METRO Streetcar

Once you get to downtown, and walking isn’t your thing, consider the city’s River Rail Trolley system, opened in 2004. Kids ride for free, while adults pay $1 per ride, or $2 for a day pass. The day pass is a good option because many of the city’s attractions are along its route.  The River Rail tracks are on Markham, Second, and Third Streets near the River Market and Clinton Library in downtown Little Rock and Main and Maple Streets in North Little Rock. Parking on these streets can be cumbersome, so city officials recommend parking on other streets or taking public transit or taxis to get to the area. You can get a schedule at any hotel or practically any downtown attraction.

Cycling

If you’re looking for more physical approach, consider cycling. Cycling around Little Rock has been on the rise; especially with mixed use pedestrian and bike loop spots lining many streets in the downtowns of Little Rock and North Little Rock. There are many bike rentals to choose from. Be advised, cycling around the River Market area can be dicey because there aren’t any dedicated bike paths on the street due to narrow roads, parked cars, and the METRO Streetcar tracks; they have deep ruts along its route, and if a bike tire gets stuck in a rut, it can knock off cyclists not paying attention. Use the Arkansas River Trail.

Arkansas River Trail

The Arkansas River Trail is a circular route that runs from downtown Little Rock, west along the Arkansas River to the Big Dam Bridge, crosses it, then runs back east to downtown North Little Rock, finally completing the loop after crossing the historic Junction Bridge. If you enjoy a nice scenic bike ride, stroll, run, or roller skating, it’s a perfect for that.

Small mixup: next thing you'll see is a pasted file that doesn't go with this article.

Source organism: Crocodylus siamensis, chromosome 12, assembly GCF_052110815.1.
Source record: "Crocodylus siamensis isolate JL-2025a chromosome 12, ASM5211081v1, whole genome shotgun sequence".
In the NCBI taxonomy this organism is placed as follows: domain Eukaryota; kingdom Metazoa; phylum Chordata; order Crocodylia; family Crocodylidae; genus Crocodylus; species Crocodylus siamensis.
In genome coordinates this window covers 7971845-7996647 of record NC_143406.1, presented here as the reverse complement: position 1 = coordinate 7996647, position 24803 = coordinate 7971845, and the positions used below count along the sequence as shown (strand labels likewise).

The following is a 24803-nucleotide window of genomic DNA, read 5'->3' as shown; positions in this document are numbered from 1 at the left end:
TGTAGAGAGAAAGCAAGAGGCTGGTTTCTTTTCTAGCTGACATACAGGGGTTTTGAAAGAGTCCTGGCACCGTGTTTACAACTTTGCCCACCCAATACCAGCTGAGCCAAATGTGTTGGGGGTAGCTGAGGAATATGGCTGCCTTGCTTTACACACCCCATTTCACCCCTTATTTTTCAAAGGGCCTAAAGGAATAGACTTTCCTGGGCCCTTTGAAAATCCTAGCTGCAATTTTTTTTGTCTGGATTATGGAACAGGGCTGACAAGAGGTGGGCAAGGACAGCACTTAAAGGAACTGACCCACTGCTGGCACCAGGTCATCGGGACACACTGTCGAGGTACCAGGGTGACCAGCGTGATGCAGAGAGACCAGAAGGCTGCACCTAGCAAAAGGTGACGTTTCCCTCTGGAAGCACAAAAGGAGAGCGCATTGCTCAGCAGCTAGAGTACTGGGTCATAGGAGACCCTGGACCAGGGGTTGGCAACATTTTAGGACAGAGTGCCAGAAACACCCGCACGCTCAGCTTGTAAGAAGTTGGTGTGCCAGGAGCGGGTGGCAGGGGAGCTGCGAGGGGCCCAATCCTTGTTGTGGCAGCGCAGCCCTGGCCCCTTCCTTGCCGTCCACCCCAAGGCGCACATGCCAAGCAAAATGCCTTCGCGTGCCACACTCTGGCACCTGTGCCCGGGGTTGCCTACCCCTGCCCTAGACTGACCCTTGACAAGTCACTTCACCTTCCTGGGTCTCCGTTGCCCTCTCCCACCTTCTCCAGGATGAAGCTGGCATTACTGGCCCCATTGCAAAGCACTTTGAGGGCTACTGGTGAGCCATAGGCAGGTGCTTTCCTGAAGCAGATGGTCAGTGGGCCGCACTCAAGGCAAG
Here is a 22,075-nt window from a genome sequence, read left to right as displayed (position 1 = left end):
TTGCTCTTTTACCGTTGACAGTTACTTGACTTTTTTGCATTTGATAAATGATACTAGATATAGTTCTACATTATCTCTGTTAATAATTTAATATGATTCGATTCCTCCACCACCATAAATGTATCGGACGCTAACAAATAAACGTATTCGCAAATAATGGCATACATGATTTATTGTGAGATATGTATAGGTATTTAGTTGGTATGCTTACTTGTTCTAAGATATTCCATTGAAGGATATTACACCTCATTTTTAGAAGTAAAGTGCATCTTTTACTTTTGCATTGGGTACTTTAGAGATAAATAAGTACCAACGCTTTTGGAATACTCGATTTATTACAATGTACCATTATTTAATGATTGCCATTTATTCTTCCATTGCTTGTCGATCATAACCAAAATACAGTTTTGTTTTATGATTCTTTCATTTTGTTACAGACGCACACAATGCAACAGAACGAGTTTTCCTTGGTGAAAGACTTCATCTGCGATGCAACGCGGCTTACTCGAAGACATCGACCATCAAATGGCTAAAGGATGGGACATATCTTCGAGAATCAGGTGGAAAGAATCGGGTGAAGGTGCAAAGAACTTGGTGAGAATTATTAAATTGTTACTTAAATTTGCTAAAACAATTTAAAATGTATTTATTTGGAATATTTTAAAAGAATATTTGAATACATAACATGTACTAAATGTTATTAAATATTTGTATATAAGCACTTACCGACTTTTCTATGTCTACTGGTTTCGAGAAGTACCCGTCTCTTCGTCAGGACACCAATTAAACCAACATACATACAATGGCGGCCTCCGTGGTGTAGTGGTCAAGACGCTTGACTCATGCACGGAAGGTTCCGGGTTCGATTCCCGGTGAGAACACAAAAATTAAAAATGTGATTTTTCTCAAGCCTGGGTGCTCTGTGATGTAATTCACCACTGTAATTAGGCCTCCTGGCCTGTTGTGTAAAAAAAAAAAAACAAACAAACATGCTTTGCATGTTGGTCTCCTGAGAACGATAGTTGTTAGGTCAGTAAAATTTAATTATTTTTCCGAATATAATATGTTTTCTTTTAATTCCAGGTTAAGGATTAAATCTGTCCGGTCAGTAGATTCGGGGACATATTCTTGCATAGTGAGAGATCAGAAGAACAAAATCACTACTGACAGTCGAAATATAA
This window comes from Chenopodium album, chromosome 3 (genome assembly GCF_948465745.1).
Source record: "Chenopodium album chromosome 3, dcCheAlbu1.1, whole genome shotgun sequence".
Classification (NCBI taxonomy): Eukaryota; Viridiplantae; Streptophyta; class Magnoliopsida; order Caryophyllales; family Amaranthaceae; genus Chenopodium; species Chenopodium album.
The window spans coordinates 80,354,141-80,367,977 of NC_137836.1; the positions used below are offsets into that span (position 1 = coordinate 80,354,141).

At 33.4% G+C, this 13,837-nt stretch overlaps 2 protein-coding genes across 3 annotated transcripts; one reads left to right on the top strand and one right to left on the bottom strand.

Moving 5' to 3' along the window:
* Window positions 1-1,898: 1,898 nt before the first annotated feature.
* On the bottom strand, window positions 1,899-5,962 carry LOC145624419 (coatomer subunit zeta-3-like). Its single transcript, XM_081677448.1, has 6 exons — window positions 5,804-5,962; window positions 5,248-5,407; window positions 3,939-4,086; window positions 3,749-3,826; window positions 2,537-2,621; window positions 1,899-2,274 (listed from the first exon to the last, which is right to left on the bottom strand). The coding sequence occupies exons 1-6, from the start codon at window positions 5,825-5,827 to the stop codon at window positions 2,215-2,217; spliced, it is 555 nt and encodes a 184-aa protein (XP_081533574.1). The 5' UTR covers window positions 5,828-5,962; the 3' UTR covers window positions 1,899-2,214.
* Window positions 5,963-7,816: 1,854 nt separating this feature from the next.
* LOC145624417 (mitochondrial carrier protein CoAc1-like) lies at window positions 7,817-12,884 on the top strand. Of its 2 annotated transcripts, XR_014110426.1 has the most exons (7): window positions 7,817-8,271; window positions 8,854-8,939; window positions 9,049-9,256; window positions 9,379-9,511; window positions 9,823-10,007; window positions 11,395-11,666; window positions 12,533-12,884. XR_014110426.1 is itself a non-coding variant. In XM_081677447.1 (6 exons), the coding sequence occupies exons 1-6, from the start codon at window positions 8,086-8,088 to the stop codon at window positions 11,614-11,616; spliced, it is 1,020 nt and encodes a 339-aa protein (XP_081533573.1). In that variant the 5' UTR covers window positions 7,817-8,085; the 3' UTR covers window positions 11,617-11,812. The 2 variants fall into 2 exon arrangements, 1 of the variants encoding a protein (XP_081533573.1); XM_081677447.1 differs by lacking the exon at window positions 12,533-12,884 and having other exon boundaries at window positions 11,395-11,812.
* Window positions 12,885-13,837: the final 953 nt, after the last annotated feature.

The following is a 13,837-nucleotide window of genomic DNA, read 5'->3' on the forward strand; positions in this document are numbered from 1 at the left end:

The Big Dam Bridge

The 4,226 feet long Big Dam Bridge is the centerpiece of the Arkansas River Trail. The creation is regarded as the longest bridge in the United States dedicated to pedestrians and cyclists. Visitors travel across the Murray Lock and Dam, linking Little Rock’s Murray Park with North Little Rock’s Cooks Landing Park, on this part of the River Trail.

The William Jefferson Clinton Presidential Library and Park

The William J. Clinton Presidential Library and Park is the anchor of the River Walk.  It’s the eleventh Presidential Library of the National Archives and Records Administration, and the largest in the system.  Former President William “Bill” Clinton was born in Arkansan and served as the 42nd President. Visitors can expect to see a huge collection of memorabilia from Clinton’s two presidential terms, including a replica of the Oval Office. The Clinton School of Public Service is also on the grounds.

Heifer International Center and Heifer Village

Next to the Clinton Library is Heifer International Center and Heifer Village. The nonprofit is dedicated to ending global hunger and poverty. On their grounds is the Green Headquarters building, an interactive museum, and a learning center designed to promote environmentalism, and a world without poverty and hunger.

Arkansas State Capitol